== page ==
Neuroscience, Spiritual Formation, and Bodily Souls

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Summary of Neuroscience, Spiritual Formation, and Bodily Souls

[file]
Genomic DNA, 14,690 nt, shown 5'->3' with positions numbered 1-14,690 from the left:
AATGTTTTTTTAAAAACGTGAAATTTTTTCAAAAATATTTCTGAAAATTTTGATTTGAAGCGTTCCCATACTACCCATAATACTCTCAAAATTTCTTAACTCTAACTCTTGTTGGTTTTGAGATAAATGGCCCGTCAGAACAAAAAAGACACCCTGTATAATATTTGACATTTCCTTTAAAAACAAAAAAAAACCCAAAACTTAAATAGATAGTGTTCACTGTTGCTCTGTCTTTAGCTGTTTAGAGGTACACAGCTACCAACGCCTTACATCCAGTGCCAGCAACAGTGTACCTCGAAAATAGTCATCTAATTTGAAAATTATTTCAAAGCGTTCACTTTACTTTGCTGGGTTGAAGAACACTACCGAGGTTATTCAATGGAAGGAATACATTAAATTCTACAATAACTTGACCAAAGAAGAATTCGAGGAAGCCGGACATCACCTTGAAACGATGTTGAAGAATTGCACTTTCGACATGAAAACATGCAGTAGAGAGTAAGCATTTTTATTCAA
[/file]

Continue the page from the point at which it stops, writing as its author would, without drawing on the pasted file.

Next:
231 Chapter 12 Neuroscience, Spiritual Formation, and Bodily Souls A Critique of Christian Physicalism Brandon Rickabaugh and C. Stephen Evans The link between human nature and human flourishing is undeniable. “A healthy tree cannot bear bad fruit, nor can a diseased tree bear good fruit” (Matt. 7:18). The ontology of the human person will, therefore, ground the nature of human flourishing and thereby sanctification. Spiritual formation is the area of Christian theology that studies sanctification, the spirit-guided process whereby disciples of Jesus are formed into the image of Jesus (Rom. 8:28–29; 2 Cor. 3:18; 2 Peter 3:18).1 Talk of such transformation perme- ates the New Testament.2 As a natural part of salvation, spiritual formation includes every aspect of our being, “spirit, soul, and body” (1 Thess. 5:23– 24), as it is the whole person that is sanctified.3 Until the nineteenth century, there was an overwhelming consensus among Christian thinkers that some form of mind-body (or soul-body) dualism is true of human beings. Recently, that consensus has eroded, and with it the availability of a shared body of knowledge about spiritual formation.4 Two views dominate this discussion. Substance dualism (hereafter referred to as dualism) is the thesis that we consist of soul and body. The following distinction is helpful: Minimal Dualism: The self and its body are distinct entities.5 Significant Minimal Dualism: The self and its body are distinct entities, while the self is an agent with causal powers such that it can affect the physical world and be affected by that world.6 Christian dualists are at least committed to Significant Minimal Dualism. According to the alternative view, Christian physicalism, we are physical bodies or at least parts of physical bodies, like the brain and central nervous system.7 Some Christian physicalists hold that these physical bodies have Loftin & Farris_9781498549233.indb 231 15-11-2017 19:46:58 In Keith Loftin and Joshua Farris (eds.). Christian Physicalism? Philosophical Theological Criticisms, pp. 231-256. Lexington Books, 2018. 232 Brandon Rickabaugh and C. Stephen Evans nonphysical emergent properties. Some Christian physicalists argue that dualism is incompatible with central elements of spiritual formation. Neuro- scientist Warren Brown and psychologist Brad Strawn offer the only substan- tive account of spiritual formation from the view of Christian physicalism and its accompanying objections to dualism.8 Hence, it is on their arguments that this chapter focuses. Although some argue that dualism is the biblical backdrop which informs and makes intelligible Christian spiritual formation, Brown and Strawn argue that contemporary neuroscience proves this false while supporting Christian physicalism.9 On their view, spiritual formation is illuminated by a set of neuroscientific data. This data, they claim, supports a view of spiritual for- mation that requires special attention to the physical nature of our spiritual life. As such, it emphasizes our embodiment and neurological and social development, which they claim is incompatible with dualism.10 Call this the incompatibility thesis. We argue that Brown and Strawn fail to support their incompatibility the- sis. Additionally, we argue that Christian physicalism stands in tension with important philosophical and theological foundations of Christian spiritual formation. In doing so, we offer a specific form of dualism, the bodily soul view, and explain how this view illuminates the importance of embodiment, our neurological and social development, and hence the important physical aspects of Christian spiritual formation. WHY DUALISM IS COMPATIBLE WITH EMBODIED SPIRITUAL FORMATION Just how is dualism supposed to be incompatible with a neuroscientifically informed account of spiritual formation? The strongest statement of the incompatibility thesis is one of logical impossibility. This view is impossible to defend for one simple reason: there is no logical contradiction between dualism and the neuroscientific data. The truth of dualism and the importance of the physical nature of our spiritual life do not entail a contradiction. God could have created natural laws uniting soul and body, such that neuroscience studies the bodily aspects of this unity. Likewise, the incompatibility thesis cannot be stated in terms of metaphysical impossibility. This thesis entails that God could not create a world where dualism is true and the neuroscien- tific data of this world obtain. That is a considerable constraint on God’s cre- ative capacity. This strikes us as highly implausible, and Brown and Strawn do not give us reason to think otherwise. Hence, the incompatibility thesis can make only the much weaker claim, that the conjunction of dualism and the neuroscientific data is improbable or less probable than the conjunction Loftin & Farris_9781498549233.indb 232 15-11-2017 19:46:58 Neuroscience, Spiritual Formation, and Bodily Souls 233 of Christian physicalism and the neuroscientific data. So, how do they defend this thesis? We must recognize that Christian physicalists cannot make use of popular objections to dualism, especially the conservation of energy11 and causal clo- sure arguments, which rely on an in-principle rejection of causation between the physical and the nonphysical and the causal closure of the physical. Chris- tianity is necessarily committed to causation between the nonphysical and the physical, at least with respect to God and his creation.12 Sanctification, for example, requires the causal interaction of the Holy Spirit with human per- sons (e.g., Gal. 5:16–24). Hence, Brown and Strawn must object to dualism in other ways, to which we now turn. WHAT HAS DUALISM TO DO WITH GNOSTICISM AND INDIVIDUALISM? The main objection from Brown and Strawn is that dualism leads to Gnosticism, which is incompatible with biblical and neuroscientific data. Gnosticism, they explain, is the view that the material world is evil, while nonmaterial reality is good. Human souls are saved from this material world only by embracing the fact that we belong in a heavenly realm of light.13 “The inward focus on the soul, fostered by dualism,” they say, “creates a strong magnet drawing modern religious perspectives almost inevitably toward Gnosticism.”14 From this they conclude that dualism is false. We find this objection unconvincing. Brown and Strawn offer no empiri- cal support for this hypothesis, much less an explanation as to how dualism leads “almost inevitably” to Gnosticism. It isn’t clear what is their argu- ment, as they can be read in several ways. If taken in the anthropological or psychological sense, their conclusion does not follow. That many people believe or are caused to believe x does not tell us if x is true or false, or if x is unreasonable to hold. Furthermore, conflicting empirical evidence is easy to furnish. After surveying the main Christian proponents of dualism, one is hard-pressed to find a single Gnostic among them. Instead, we find outright rejections of Gnosticism. For example, Dallas Willard, a dualist and spiritual formation scholar, explicitly rejects the Gnostic view that what is immaterial and spiritual is inherently good, while the body and other material things are inherently bad.15 On Willard’s view, the soul and body are both in a ruined condition in need of redemption.16 The body is central to Willard’s detailed account of how the entire person is sanctified in Christ.17 If taken in the philosophical sense, the Gnostic thesis faces other problems. First, dualism is not and does not entail a thesis about what is or is not valu- able, the nature of sanctification or salvation. Brown and Strawn admit that Loftin & Farris_9781498549233.indb 233 15-11-2017 19:46:58 234 Brandon Rickabaugh and C. Stephen Evans we cannot equate dualism with Gnosticism.18 Contra Gnosticism, Christian dualists hold a very high view of the body. Charles Taliaferro, for example, argues that given dualism, embodiment allows for the exercise of six types of virtue: sensory, agency, constitutional, epistemic, structural, and affective.19 Richard Swinburne argues that embodiment makes possible great goods that souls otherwise couldn’t have, such as the ability of free choice between good and evil and the ability to influence others and the inanimate world.20 Howard Robinson defends a robust view of the soul’s dependence on the brain and body for the great good of psychological development.21 Contrary to what Christian physicalists claim, Christian dualism maintains that the telos of the human soul, as created by God, is embodiment.22 This alone entails the rejec- tion of Gnosticism. Of course, it is true that dualists have a history of valuing the soul more than the body. Augustine considers the soul as a much higher degree of real- ity and value than the body, with the soul surpassed only by God.23 However, this does not mean that Augustine holds a low view of the body. That one takes x to be more valuable than y does not entail that y is not of great value. One could value their spouse more than their parents, and yet maintain a very high value of their parents. The Christian physicalist surely admits this when valuing God above creation although highly valuing creation. Additionally, Brown and Strawn argue that belief in dualism leads to indi- vidualism, as dualists look inwardly at the soul rather than outwardly toward God and others. Like their previous Gnostic objection, Brown and Strawn fail to show a necessary connection between dualism and individualism. Even if there were a correlation, it would not follow that holding dualism leads to indifference toward others, the natural world, or historical events. Consider Kierkegaard, who, although a dualist, does not think of the self as merely a mental substance. For Kierkegaard, the self is a kind of synthesis of contrast- ing elements—finitude with infinitude, necessity with possibility. Human selves are a work in progress, involved in making themselves the persons they become, and doing so always in relationship to others. Far from being an individualist, Kierkegaard understands that we all are who we are by virtue of the relationships with others. He is interested in helping individuals develop a relation to God which relativizes those human relationships.24 It is just false that dualism qua dualism leads to individualism. Lastly, there are more plausible accounts of the turn away from embodi- ment and toward individualism that do not place the blame on dualism. Some have argued that the turn toward individualism is the result of theologians and then pastors abandoning the soul, which paved the way for the contem- porary mental health movement.25 This may be overstated, but it is relevant. Additionally, it seems far more plausible that the problem of contemporary individualism is with the conception of salvation as mere forgiveness of Loftin & Farris_9781498549233.indb 234 15-11-2017 19:46:58 Neuroscience, Spiritual Formation, and Bodily Souls 235 sins. Willard points out that such a view makes Paul’s statement that we are “saved by his [Jesus’s] life” (Rom. 5:10) unintelligible. Willard observes, “How can we be saved by his life when we believe salvation comes from his death alone? So if we concentrate on such theories exclusively, the body and therefore the concrete life we find ourselves in are lost to the redemption process.”26 In fact, we find dualists, such as Willard, holding the exact opposite of Gnosticism and individualism. Spirituality in human beings is not an extra or “superior” mode of existence. It’s not a hidden stream of separate reality, a separate life running parallel to our bodily existence. It does not consist of special “inward” acts even though it has an inner aspect. It is, rather, a relationship of our embodied selves to God that has the natural and irrepressible effect of making us alive to the Kingdom of God—here and now in the material world.27 The problem of individualism, escapism and rejection of embodiment is solved, not by rejecting dualism, but by embracing the Gospel of the King- dom of God, that God’s project of redemption has come and we are invited into that life of Kingdom community here and now. The Gnostic and indi- vidualistic objections to dualism are both unsupported, and fail to diagnose the real problem. Rejecting dualism isn’t the solution, as dualism isn’t the problem. WHERE IS THIS SOUL OF THE GAPS? The main argument from neuroscience proffered by Brown and Strawn against dualism is a soul-of-the-gaps objection. They write, However, three centuries ago, Descartes did not have access to what is known in modern neurology. Thus, he could not imagine how it could be that matter—that is, physical bodies and brains—could do anything rational or intelligent. So he concluded that these human capacities must be due to a nonmaterial thing.28 “Descartes,” say Brown and Strawn, “was forced to the conclusion that we must have a nonmaterial soul due to the lack of knowledge during his time of the functioning of the human brain.”29 Brown and Strawn seem unaware of Descartes’s extensive anatomy and physiology research.30 Descartes knew quite well that mental states often depend on brain states. Regardless, this soul-of-the-gaps objection fails to understand why Des- cartes and many others are dualists. Plato, Augustine, Descartes, Butler, and Reid held dualism in virtue of being aware of themselves from the Loftin & Farris_9781498549233.indb 235 15-11-2017 19:46:58 236 Brandon Rickabaugh and C. Stephen Evans first-person perspective as not reducible to or identical to their body.31 Others, such as Aristotle and Aquinas, arrived at different kinds of dualism by ana- lyzing positive arguments for the soul. After a detailed look at the literature, Stewart Goetz and Charles Taliaferro conclude, “There is not the least bit of evidence for the idea that they arrived at their belief in the soul’s existence after failing to explain various experiences in terms of what goes on in the physical world.”32 It is the awareness of self and metaphysical arguments that motivate dual- ism. This accords well with the prevailing view among cognitive scientists that dualism is a widespread, pretheoretical belief, shared across cultures, and developed in infancy.33 This shouldn’t be the case if dualism is simply main- tained out of ignorance. We are, as Paul Bloom says, “natural Cartesians.”34 Moreover, this soul-of-the-gaps objection presumes that dualists are igno- rant of the neurosciences. This is certainly not the case today. Nobel prize winning neuroscientist John C. Eccles defended dualism,35 as did Nobel Prize winning physicist, Eugene Wigner.36 Likewise, neuroscientists Wilder Penfield37 and Matthew Stanford,38 research psychiatrist Jeffery Schwartz,39 and psychologists Nancy Duvall,40 Todd W. Hall,41 Jeffrey H. Boyd,42 Eric L. Johnson,43 Sherwood Cole,44 and Stephen Greggo are all dualists who take embodiment seriously.45 Many dualists conversant with the relevant neuroscience make their case from neuroscientific data.46 Even nondualists begrudgingly recognize that the neurosciences are often based on the con- ceptual framework of dualism.47 Moreover, several dualists, after analyzing the data, argue that neuroscience fails to support physicalism over dualism.48 While one might disagree with their arguments, one cannot claim these dual- ists are neurologically ignorant. It is simply false that dualism is the result of neuroscientific ignorance or soul-of-the-gaps reasoning. Finally, this objection presumes, quite prematurely, that neuroscience has somehow undermined dualism. There is a growing skepticism, even among neuroscientists, about inflated claims from neuroscience.49 This is certainly true regarding philosophical issues like free will and the mind-body prob- lem.50 Skepticism aside, several nonreductive physicalists, in accord with dualists, are convinced that even a complete understanding of all the physical facts about the universe could not explain consciousness. One reason for this is what Joseph Levine calls the explanatory gap, our inability to provide or even comprehend a plausible explanation of how consciousness could fully depend upon a nonconscious, physical substrate.51 David Chalmers explains, “If this is right, the fact that consciousness accompanies a given physical process is a further fact not explainable simply by telling the story about the physical facts. In a sense, the accompaniment must be taken as brute.”52 Secondly, nonreductive physicalists are in widespread disagreement over how to explain consciousness. This can be seen in the “new mysterians,” Loftin & Farris_9781498549233.indb 236 15-11-2017 19:46:58 Neuroscience, Spiritual Formation, and Bodily Souls 237 who hold that although materialism must be true, we will never understand how it could be true.53 Moreover, the recent turn toward panpsychism and panprotopsychism, which view consciousness as an irreducible, fundamental feature of reality, belies the devoted confidence of nonreductive physicalists who take neuroscience to fully explain consciousness. Neuroscience is far from proving physicalism or disproving dualism. Curiously, Brown and Strawn fail to address the work of any dualist we’ve mentioned, much less interact with their arguments. How can one make the claims Brown and Strawn have about a view they don’t seem to have seri- ously researched? Ironically, it is out of their own ignorance that Brown and Strawn presume dualism to be held out of ignorance or a soul-of-the-gaps thesis. NO, NEUROSCIENCE HASN’T EXORCIZED THE SOUL Brown and Strawn offer two types of argument from neuroscience against dualism. The first is that dualism is committed to a disembodied view of spiri- tual formation, which is incompatible with neuroscientific findings. Accord- ing to Brown and Strawn, “We are formed into mature, virtuous, and wise persons, not by some disembodied mystical process, but by life together in a body of persons.”54 The assumption here is that dualism is somehow com- mitted to a disembodied mystical process of spiritual formation. Of course, historically some dualists have embraced a mystical process of spiritual formation that denigrates the body. Ascetic Christians, such as the Desert Fathers, are often cited as examples. However, such a sweeping claim is naïve. In his seminal work on views of the body in early Christianity, Peter Brown observes, Yet to describe ascetic thought as “dualist” and motivated by hatred of the body, is to miss its most novel and its most poignant aspect. Seldom, in ancient thought, had the body been seen as more deeply implicated in the transformation of the soul; and never was it made to bear so heavy a burden. For the Desert Fathers, the body was not an irrelevant part of the human person, that should, as it were, be “put in brackets” . . . It was, rather, grippingly present to the monk: he was to speak of it as “this body, that God has afforded me, as a field to cultivate, where I might work and become rich . . . In the desert tradition, the body was allowed to become the discreet mentor of the proud soul.55 Dualism didn’t always or even commonly lead to a mystical disembodied process. Most dualists embraced the body and its positive role in spiritual formation. However, even if some Christian dualists did neglect the body, a historical connection is not a logical connection. Brown and Strawn fail Loftin & Farris_9781498549233.indb 237 15-11-2017 19:46:58 238 Brandon Rickabaugh and C. Stephen Evans to demonstrate a logical link between dualism and a mystical disembodied approach to spiritual formation. Therefore, we have no reason to think that dualism must embrace a disembodied notion of spiritual formation. While we can think of no contemporary Christian dualists who adopt such a view, there are many Christian dualists who reject it. For example, spiritual disciplines, a historic cornerstone of Christian spiritual formation, are not dis- embodied mystical processes.56 J. P. Moreland, who is as dualist as anyone, explains this well: A Christian spiritual discipline is a repeated bodily practice, done over and over again, in dependence on the Holy Spirit and under the direction of Jesus and other wise teachers in his way, to enable one to get good at certain things in life that one cannot learn by direct effort.57 Willard arranges spiritual disciplines into two categories: abstinence/detach- ment (solitude, silence, fasting, frugality, chastity, secrecy, sacrifice) and engagement (study, worship, celebration, service, prayer, fellowship, con- fession, submission).58 These disciplines, says Willard, “essentially involve bodily behaviors” as “whatever is purely mental cannot transform the self.”59 This is an outright rejection of a disembodied mystical process. The second argument from Brown and Strawn is that neuroscience has made certain discoveries that present an understanding of spiritual growth that is incompatible with dualism. These discoveries support three theses. Developmental Thesis: Spiritual formation is a process that continues through adulthood.60 Interpersonal Thesis: Spiritual formation takes place in virtue of interpersonal interactions such as imitation, shared attention, attachment, empathy, language, and story. Bodily Process Thesis: Human characteristics, such as rationality, relationality, morality, and religiousness are the outcome of the functioning of our bodies and brains, not a nonmaterial soul or mind.61 Let’s begin with the developmental thesis. That sanctification is a gradual process has been known for quite some time (2 Cor. 4:16; Gal. 4:19), and is recognized by dualists.62 It isn’t clear how these are incompatible, and Brown and Strawn present no argument for us to analyze. Perhaps this objection is motivated by presuming that a soul is fully formed once it comes into exis- tence and therefore cannot develop. But why should the dualist embrace this? There is nothing contradictory in holding that the soul psychologically devel- ops in conjunction with the body over its lifetime. While most dualists hold that the soul is mereologically simple, as it has no parts, the soul is complex with respect to its modes or properties and causal powers. These features are Loftin & Farris_9781498549233.indb 238 15-11-2017 19:46:59 Neuroscience, Spiritual Formation, and Bodily Souls 239 what change as the person, body and soul, matures.63 Hence, there is nothing about dualism that is incompatible with the developmental thesis. Likewise, it is not at all clear how dualism is incompatible with the inter- personal thesis. Again, Brown and Strawn merely assert this incompatibility without explanation or argument. Rather, they presume that dualism leads to individualism, which undermines the importance of interpersonal relations for spiritual formation. However, we have shown that dualism does not nec- essarily lead to individualism. Moreover, there is nothing inconsistent about the dualist holding that the ontology of the soul is such that we require inter- personal relationships in order to grow spiritually.64 Consequently, dualism is not incompatible with the interpersonal thesis. The bodily process thesis, or something like it, is popular among Christian physicalists when objecting to dualism. The strength of this objection comes from what “the outcome of the functioning of our bodies and brains” means exactly. Presumably, that will be determined by the neurological evidence. Here are some examples they discuss. Rationality: fMRI studies show that brain activity increases in specific areas of the brain in conjunction with certain mental acts: the left side of the cerebral cortex when asked to perform language tasks, different but overlapping areas of the left cerebral cortex when listening to someone talk, and a different pattern of cerebral cortex areas when solving mathematical problems. Relationality: fMRI studies show that a participant’s subjective experience of being shocked triggered a very similar pattern of brain activity that is triggered when they expect their friend to be shocked. Morality: fMRI studies show that the more complexity the moral reasoning the more intense is the brain activity in a particular region of the brain. Individu- als with damage to the lower middle portions of their frontal lobes exhibit an inability to use moral guidelines. Religiousness: According to fMRI studies, when Buddhist monks and Catho- lic nuns reported reaching a state of “oneness” during meditation there was increased frontal lobe activity, and decreased right parietal lobe activity. Similar studies showed that when speaking in tongues activity in the frontal lobes and left temporal lobe decreased significantly. From these studies, among others they mention, Brown and Strawn make the following conclusions: acts of rationality are “based on” and are “an outcome of” patterns of brain activity;65 “interpersonal empathy is based on mirroring the emotional experience of the other’s pain within your own brain”;66 morality is based on brain activity; and “religious states are associ- ated with identifiable changes in the distribution of brain activity.”67 Taken together, Brown and Strawn conclude that rationality, relationality, morality, and religiousness are outcomes of the functioning of our bodies and brains, not a soul or mind. Loftin & Farris_9781498549233.indb 239 15-11-2017 19:46:59 240 Brandon Rickabaugh and C. Stephen Evans Much can be said in reply to these kinds of arguments. First, these studies only show close correlations between specific mental states and localized brain states. This correlation may be evidence of a causal interaction between mental states and brain states. However, the direction of causation is by no means always clear; in some cases, it looks like the causal relation may be from the mental state to the brain state. However, in cases where mental states do seem dependent on brain states, there is no reason for a dualist to resist such claims. So, when Brown and Strawn speak of certain mental states as “based on” or “an outcome of” certain brain states, we can only take them to mean that there is a causal or dependence relation between these mental states and these brain states. However, almost every dualist affirms this kind of dependence and interaction. Although neuroscience has helped us under- stand how the mind depends on the brain in some cases, that biology plays a role in our thoughts and behavior was known by the ancient Hebrews and first-century Christians.68 Brown and Strawn seem to assume that if dualism is true then the mind should not depend on the brain in any way. However, minimal dualism accepts the possibility that such dependence may be pervasive. However, the fact that mental states may depend on brain states does not show that they are identical. Nor does it show that there is no dependence in the other direction. No discoveries in neuroscience show that mental states play no important causal role in our lives. In fact, if neuroscience did show anything like that, it would undermine the kind of “nonreductive physicalism” Christian physi- calists typically affirm. If mental states are completely explicable in terms of brain activity, then it is hard to see how one could resist a reductive form of physicalism. Physicalists often fail to recognize the logical relations that hold between self-conscious beings and their bodies. For example, it does not follow from any neuroscientific findings that because the brain is used to do certain things that the brain is what does those things. As Roderick Chisholm observes, Many have assumed—quite obviously incorrectly—that from the fact that one thinks by means of the brain, it follows logically that it is the brain that thinks. We walk by means of our feet, but our feet do not walk in the sense we do (if they did, then they would have feet).69 Even ardent antidualist Nancey Murphy admits that current neurological evidence does not rule out dualism.70 The dualist can always interpret such studies as showing that the nature of the soul is such, that while embodied, it is dependent on the brain in a variety of ways. Significant minimal dualism is completely open to whatever causal dependence is supported by the evi- dence. The only way neuroscience could disprove this kind of dualism would Loftin & Farris_9781498549233.indb 240 15-11-2017 19:46:59 Neuroscience, Spiritual Formation, and Bodily Souls 241 be to prove epiphenomenalism. But as one of us has argued elsewhere, the discovery that the mind is epiphenomenal would imply that our experience of ourselves as conscious agents is illusory. However, this cannot be the case, as all of science, including neuroscience, depends on our self-understanding as conscious agents.71 PROBLEMS FOR CHRISTIAN PHYSICALISM AND SPIRITUAL FORMATION So far, we have shown that each objection from Brown and Strawn fails to undermine dualism in favor of Christian physicalism. In the following sec- tion, we demonstrate how the Christian physicalism of Brown and Strawn is incompatible with certain theological and philosophical preconditions of spiritual formation theory and practice. First, an observation: it isn’t clear how the view of spiritual formation that Brown and Strawn present is distinctively Christian, or Christian at all. For example, their view lacks a robust role for the Holy Spirit’s active role in sanctification. The clear teaching of scripture is that the Holy Spirit is the empowering/transformational agent of ongoing sanctification (e.g., 1 Cor. 6:11; Gal. 5:16–24; 2 Thess. 2:13; 1 Peter 1:2). Hence, any account of spiri- tual formation must be grounded in the sanctifying activity of the Holy Spirit. Yet, Brown and Strawn fail to attribute any activity to the Holy Spirit. All the work is done by church bodies functioning as self-forming systems, networks of communication and interaction between persons who imitate those who imitate Christ. However, it is in partaking of and participating in the divine nature—not the mere moral influence of a church body—that the believer is sanctified (2 Peter 1:4; see also 1 Cor. 1:9). It is entirely possible for their account of sanctification that God does not even exist. Of course, this needn’t be the case for all Christian physicalist accounts. It seems to be produced by an overemphasis on a purely scientific, rather than a scientifically informed, account of spiritual formation. Christian Physicalism’s Fragmented Persons According to Brown and Strawn, Christian physicalism holds that, as bodies, we have a single, unified nature.72 However, we will argue that their ontol- ogy of the human person is neither holistic, unified, nor substantial. Rather, it implies we are biological aggregates. Consequently, their view cannot ground central features of human persons like persistence, agency, and the unity of consciousness, each of which is necessary for any account of Christian spiri- tual formation. Loftin & Farris_9781498549233.indb 241 15-11-2017 19:46:59 242 Brandon Rickabaugh and C. Stephen Evans Their account in the chapter titled “How Bodies Become Persons” is often unclear, moving between talk of the person, the brain, and the human mind, each of which are characterized as having a self-organizing nature.73 Elsewhere, they state that a person is “a uniquely organized pattern that is dynamic in its developmental process of self-organization”74 and that, “we human beings are also complex dynamical systems.”75 They seem to reject the self as a substance, a genuine unified entity, and identify the self as a function or process. Brown and Strawn offer two pictures of the self. They maintain that we are wholly physical bodies. Yet, they also assert that we are a function or process. It isn’t clear how both descriptions can be correct. But suppose we assume that the human person is a wholly physical body and that such a body is just a collection of complex processes and functions. It is not clear how such a view can explain how humans can be subjects of consciousness and agents. Nor it is clear how it can explain how humans can undergo psychological and spiri- tual transformation. These facts pose significant problems for physicalists.76 As a biological organism, the human body undergoes an unrelenting pro- cess of part replacement. Moment by moment your body absorbs new parts and expels old parts. This takes place through respiration and metabolic processes, among others. Strictly speaking, the body you had twenty seconds ago is not exactly the same body you have now. It is similar, but not identical. This is true for the same reason that the body you have now is not identical to the body you had when you were an infant. If your body is nothing more than a wholly physical biological organism comprised of various complex pro- cesses and functions, then your body does not exist from one moment to the next. Your body five minutes ago does not have all the parts that your body has right now. It is fairly obvious that they are not identical. However, if you are identical to your body, a wholly physical biological organism comprised of various complex processes and functions, then you do not persist through part replacement either. That is, the person that existed five minutes ago is not the person you identify as yourself right now. Like other Christian physicalists, Brown and Strawn hold that there are features of your consciousness, agency, and psychology that are emergent and thus not reducible to your body. So perhaps they can escape this objection by holding that although the body to which you are identical does not persist, the emergent properties that are a part of what comprises you do persist, and so in some sense you do as well. But why think this is possible? If it is pos- sible, this implies that the persisting entity is not wholly physical, since it has nonphysical emergent properties that seem essential to it. Consciousness, agency, and psychological change are features of an indi- vidual person. Consciousness does not exist without a subject of conscious- ness. The same is true for agency and psychological change. However, if the Loftin & Farris_9781498549233.indb 242 15-11-2017 19:46:59 Neuroscience, Spiritual Formation, and Bodily Souls 243 body does not persist and the body is the person, then the consciousness and agency of that person, that biological organism, does not persist. Likewise, if the body I am identical to does not persist then there is literally nothing that undergoes psychological change. Hence, emergent properties are not suffi- cient to ground the persistence of a human person. Consequently, Christian physicalism, at least the version of Brown and Strawn, makes the notion of spiritual formation incoherent. Spiritual forma- tion is a process that an individual person goes through. When a self grows in patience or peace that self must persist through that change. If some other thing replaces the self, then the initial self does not develop but passes out of existence. A self that does not persist cannot undergo any transformation at all. Ironically, like many Christian physicalists, Brown and Strawn present Christian physicalism as a holistic and unified view of human persons, and claim that dualists must reject this. However, as we have shown, the opposite is true. Interpersonal Knowledge, Phenomenal Consciousness, and Christian Physicalism Eternal life, and by extension spiritual formation, is characterized by Jesus as knowledge of God (John 17:3). As one of us has argued elsewhere, the kind of knowledge Jesus refers to here is an interpersonal knowledge, which is a species of knowledge by acquaintance.77 To see this, consider the following propositions: a. Laura and Jan know that Jesus is the smartest person to have ever lived. b. Laura and Jan know Jesus. These two propositions express different kinds of knowledge. In (a) what is known is a proposition about Jesus, that he is the smartest person to have ever lived. However, in (b) what is known is not a proposition, but a person, Jesus. Here is another way to understand how these two kinds of knowledge are distinct. Suppose that Jan knows everything there is to know about Laura, even though they’ve never met. Consider what happens when Jan spends the day with Laura. Clearly Jan “gets to know” Laura in a way different from all the facts that Jan knows about Laura. Jan gains interpersonal knowledge of Laura in virtue of her experience of Laura, her knowledge by acquaintance of Laura. This knowledge couldn’t have come from any more propositional knowledge about Laura. This kind of interpersonal knowledge by acquaintance is present in instances of shared attention and interpersonal attachment between individu- als, both of which Brown and Strawn recognize as of great developmental Loftin & Farris_9781498549233.indb 243 15-11-2017 19:46:59 244 Brandon Rickabaugh and C. Stephen Evans importance.78 Moreover, the kind of knowledge present in many spiritual formation practices is a type of intrapersonal self-knowledge, which is also a species of knowledge by acquaintance. Knowing the truth that anger keeps me from unity with God is vastly different than my experiential knowledge of a lack of unity with God when I am angry. Consequently, knowledge by acquaintance is a central feature of spiritual formation. However, we argue that Christian physicalism is at odds with interpersonal knowledge by acquaintance. A prominent thought experiment many take seriously to undermine physi- calism can be adapted for our purposes here.79 In Eleonore Stump’s version, we are invited to consider Mary, a neuroscientist who is omniscient of the scientific facts about interpersonal knowledge. However, Mary has never met another person before. That is, Mary has never experienced interpersonal knowledge. Imagine one day Mary is united with her biological mother who loves her very much. For the first time, Mary will come to know what it is like to be loved by another. Stump writes, And this will be new for her, even if in her isolated state she had as complete a scientific description as possible of what a human being feels like when she senses that she is loved by someone else . . . Mary will also come to know what it is like to be touched by someone else, to be surprised by someone else, to ascertain someone else’s mood, to detect affect in the melody of someone else’s voice, to match thought for thought in conversation, and so on.80 Mary will also come to know her mother—have knowledge of her mother—in addition to knowing what it is like to know and experience her mother. Cases like this have proven extremely difficult for physicalism. We argue this difficulty extends to Christian physicalism as well. If physicalism is true then the physical facts about the world should exhaust all the facts about the world. Hence, if one knows all the physical facts about interpersonal knowl- edge, then there are no further facts one can know regarding interpersonal knowledge. However, this is not what happens in Mary-type thought experi- ments. Mary knows all the physical facts about interpersonal knowledge, however, she still comes to know something new when she meets a person, her mother, for the first time. That is, the physical facts are not the only facts. Hence, physicalism is false. Consider again the intrapersonal self-knowledge mentioned earlier. This kind of knowledge is necessarily first-person and cannot be known through third-person scientific inquiry. I can read in the Bible or learn from a friend that my anger keeps me from full unity with God, but that is not sufficient or even necessary for me to attend to the phenomenology of feeling God’s Loftin & Farris_9781498549233.indb 244 15-11-2017 19:46:59 Neuroscience, Spiritual Formation, and Bodily Souls 245 distance from me in my anger. That knowledge I gain in my first-person experience, not through third-person propositional knowledge. But the kind of knowledge that Brown and Strawn focus on and ground their view of spiri- tual formation in is third-person scientific knowledge. That is, their account of spiritual formation does not have, and can’t seem to gain, the recourses to account for the kind of self-knowledge involved in important aspects of spiritual formation. Christian Physicalism and the Nature of Emotions Lastly, we wish to draw attention to the metaphysics of emotion that Brown and Strawn advance. This is significant, as emotions have been taken as a sig- nificant aspect of spiritual formation. Jesus, for example, begins his Sermon on the Mount with a profound treatment of anger and contempt. He does so as these complex mental states, including emotions, are at the ground floor of what needs to be transformed in us. Although Brown and Strawn recognize that emotions are an important part of spiritual formation, their account of emotions faces difficult problems. According to Brown and Strawn, “Emotions are continuous brain-body adjustments and attunements to our current situation, most particularly our social situation.”81 They continue with the following: “they [emotions] are by-products of automatic bodily adjustments to the situation that, when experienced consciously, provide information about the nature of our current relationship to the social surrounding.82 In a later chapter, Brown and Strawn state, [W]e are not saying that subjective, inner experiences and emotions are not important in the Christian life. Rather, emotions and feelings are bodily reac- tions that serve the purpose of giving us information about the significance of the events, including religious events, that we are involved in, physically or in our imaginations.83 The view as stated is at best unclear and at worst obviously incoherent. Brown and Strawn first say that emotions are “by-products of bodily adjust- ments,” but then go on to imply that emotions are “subjective, inner experi- ences.” But it is not clear how both can be true. Emotions, as subjective inner experiences with motivational and epistemological components, cannot be identical to bodily reactions.84 Identity is a necessary relation. A thing must be identical to itself. So, if emotions are identical to bodily reactions or brain states, then there cannot be an instance of an emotion that is not a bodily reaction or brain state. However, the Christian physicalist is faced with the following counterexample: biblically, God has emotions, but does not have a Loftin & Farris_9781498549233.indb 245 15-11-2017 19:46:59